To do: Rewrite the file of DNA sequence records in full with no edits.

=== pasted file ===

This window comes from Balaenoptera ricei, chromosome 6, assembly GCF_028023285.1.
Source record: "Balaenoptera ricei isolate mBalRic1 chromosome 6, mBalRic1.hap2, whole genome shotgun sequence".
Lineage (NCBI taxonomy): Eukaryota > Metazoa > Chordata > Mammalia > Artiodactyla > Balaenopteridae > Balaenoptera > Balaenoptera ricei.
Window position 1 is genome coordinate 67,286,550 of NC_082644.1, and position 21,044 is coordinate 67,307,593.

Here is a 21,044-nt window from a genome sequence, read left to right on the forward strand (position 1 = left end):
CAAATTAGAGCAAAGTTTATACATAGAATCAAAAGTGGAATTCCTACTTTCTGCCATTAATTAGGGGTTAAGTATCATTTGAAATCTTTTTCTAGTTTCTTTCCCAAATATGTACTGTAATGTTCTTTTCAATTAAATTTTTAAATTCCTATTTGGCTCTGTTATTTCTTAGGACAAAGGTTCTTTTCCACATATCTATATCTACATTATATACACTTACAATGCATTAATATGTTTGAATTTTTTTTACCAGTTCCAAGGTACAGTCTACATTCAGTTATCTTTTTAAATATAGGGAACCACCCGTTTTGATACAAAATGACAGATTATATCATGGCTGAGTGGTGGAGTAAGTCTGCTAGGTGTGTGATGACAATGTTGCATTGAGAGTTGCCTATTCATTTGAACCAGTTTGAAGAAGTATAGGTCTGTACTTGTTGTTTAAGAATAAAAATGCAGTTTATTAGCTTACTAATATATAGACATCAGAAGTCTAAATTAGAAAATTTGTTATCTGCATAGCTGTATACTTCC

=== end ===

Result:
This window comes from Balaenoptera ricei, chromosome 6, assembly GCF_028023285.1.
Source record: "Balaenoptera ricei isolate mBalRic1 chromosome 6, mBalRic1.hap2, whole genome shotgun sequence".
Lineage (NCBI taxonomy): Eukaryota > Metazoa > Chordata > Mammalia > Artiodactyla > Balaenopteridae > Balaenoptera > Balaenoptera ricei.
Window position 1 is genome coordinate 67,286,550 of NC_082644.1, and position 21,044 is coordinate 67,307,593.

Here is a 21,044-nt window from a genome sequence, read left to right on the forward strand (position 1 = left end):
CAAATTAGAGCAAAGTTTATACATAGAATCAAAAGTGGAATTCCTACTTTCTGCCATTAATTAGGGGTTAAGTATCATTTGAAATCTTTTTCTAGTTTCTTTCCCAAATATGTACTGTAATGTTCTTTTCAATTAAATTTTTAAATTCCTATTTGGCTCTGTTATTTCTTAGGACAAAGGTTCTTTTCCACATATCTATATCTACATTATATACACTTACAATGCATTAATATGTTTGAATTTTTTTTACCAGTTCCAAGGTACAGTCTACATTCAGTTATCTTTTTAAATATAGGGAACCACCCGTTTTGATACAAAATGACAGATTATATCATGGCTGAGTGGTGGAGTAAGTCTGCTAGGTGTGTGATGACAATGTTGCATTGAGAGTTGCCTATTCATTTGAACCAGTTTGAAGAAGTATAGGTCTGTACTTGTTGTTTAAGAATAAAAATGCAGTTTATTAGCTTACTAATATATAGACATCAGAAGTCTAAATTAGAAAATTTGTTATCTGCATAGCTGTATACTTCC